Music that speaks an era: Rossini’s ‘Armida’

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Article by Simon Farrugia – Student, School of Performing Arts

Known to some as the ‘Swan of Pesaro’ and to others as ‘Signor Crescendo’, Rossini, hailing from a musical family, had an early exposure to music, undoubtedly paving the way for his future success.[1] In 1825, if asked in Europe who the most important and famous living composer, many would not have thought of Beethoven but would have certainly replied, ‘Gioachino Rossini’. By that time, the composer had become popular in the opera theatres of Bologna, Rome, Milan, Naples, Paris and Vienna.[2]

Rossini’s time in Paris was crucial, witnessing the creation of notable works and substantial contributions to the French musical scene. Although Rossini composed several operas during his residence in Paris from 1824 onwards, it is noteworthy that Armida, one of his significant works, predates his time in the French capital. Armida was composed in Naples and premiered at the Teatro di San Carlo on 11 May 1817, marking the inauguration of the newly rebuilt theatre after it had been destroyed by fire. Rossini, who referred to himself as ‘the last of the classicists’, witnessed a decline in the popularity of his serious works during the Romantic era. Notwithstanding this decline, his comic operas have consistently retained their appeal, and his influence on the structure of later Italian Romantic works remains significant.[3]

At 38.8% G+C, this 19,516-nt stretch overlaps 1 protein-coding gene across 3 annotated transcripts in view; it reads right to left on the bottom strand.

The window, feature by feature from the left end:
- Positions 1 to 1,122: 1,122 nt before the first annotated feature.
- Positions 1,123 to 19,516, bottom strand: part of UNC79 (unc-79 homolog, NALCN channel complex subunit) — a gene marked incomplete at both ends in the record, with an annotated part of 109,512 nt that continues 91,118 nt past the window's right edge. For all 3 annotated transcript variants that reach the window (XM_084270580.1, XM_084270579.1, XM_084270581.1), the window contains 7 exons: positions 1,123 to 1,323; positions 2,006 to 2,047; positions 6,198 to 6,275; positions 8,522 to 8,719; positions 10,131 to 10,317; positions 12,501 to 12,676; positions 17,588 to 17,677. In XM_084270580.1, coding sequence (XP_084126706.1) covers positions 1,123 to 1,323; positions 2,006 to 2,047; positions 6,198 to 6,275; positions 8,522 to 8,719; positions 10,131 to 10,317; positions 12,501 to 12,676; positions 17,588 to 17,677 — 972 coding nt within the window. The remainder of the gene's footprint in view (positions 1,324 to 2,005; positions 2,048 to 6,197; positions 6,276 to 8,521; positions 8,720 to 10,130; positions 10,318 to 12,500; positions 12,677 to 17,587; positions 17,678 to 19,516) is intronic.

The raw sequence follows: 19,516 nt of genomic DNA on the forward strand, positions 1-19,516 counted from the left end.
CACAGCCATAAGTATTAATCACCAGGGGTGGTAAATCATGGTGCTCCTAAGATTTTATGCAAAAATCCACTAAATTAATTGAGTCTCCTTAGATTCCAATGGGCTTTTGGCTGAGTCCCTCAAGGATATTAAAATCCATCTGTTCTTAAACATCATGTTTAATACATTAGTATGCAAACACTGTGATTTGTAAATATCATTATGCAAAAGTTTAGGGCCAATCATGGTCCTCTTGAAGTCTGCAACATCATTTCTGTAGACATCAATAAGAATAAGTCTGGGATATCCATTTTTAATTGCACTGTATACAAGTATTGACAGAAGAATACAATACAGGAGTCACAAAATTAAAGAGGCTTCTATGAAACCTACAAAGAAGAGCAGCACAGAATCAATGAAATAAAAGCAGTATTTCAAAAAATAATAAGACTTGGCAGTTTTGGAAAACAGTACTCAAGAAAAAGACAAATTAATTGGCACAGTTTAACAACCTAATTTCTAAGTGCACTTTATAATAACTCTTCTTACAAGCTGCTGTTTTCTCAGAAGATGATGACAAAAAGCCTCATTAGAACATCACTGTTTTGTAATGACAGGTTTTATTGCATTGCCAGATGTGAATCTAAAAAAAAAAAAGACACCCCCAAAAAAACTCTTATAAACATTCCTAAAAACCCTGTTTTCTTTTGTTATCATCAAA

Rossini’s musical prowess allowed him to experiment with a variety of dramatic and musical elements. Notably, through his work Armida, Rossini transformed the opera into a cultural document, effectively reflecting the essence of the Romantic era, characterised by its focus on deep personal emotion and its criticism of the developments brought about by the Industrial Revolution. Beyond being a musical composition, Armida emerges as a cultural artefact that provokes a deeper look at the interconnectedness of music and cultural expression. Rossini skilfully forges this through the singers to evoke personal emotions, the chorus to convey societal perspectives, and the orchestration to depict the supernatural and magical elements.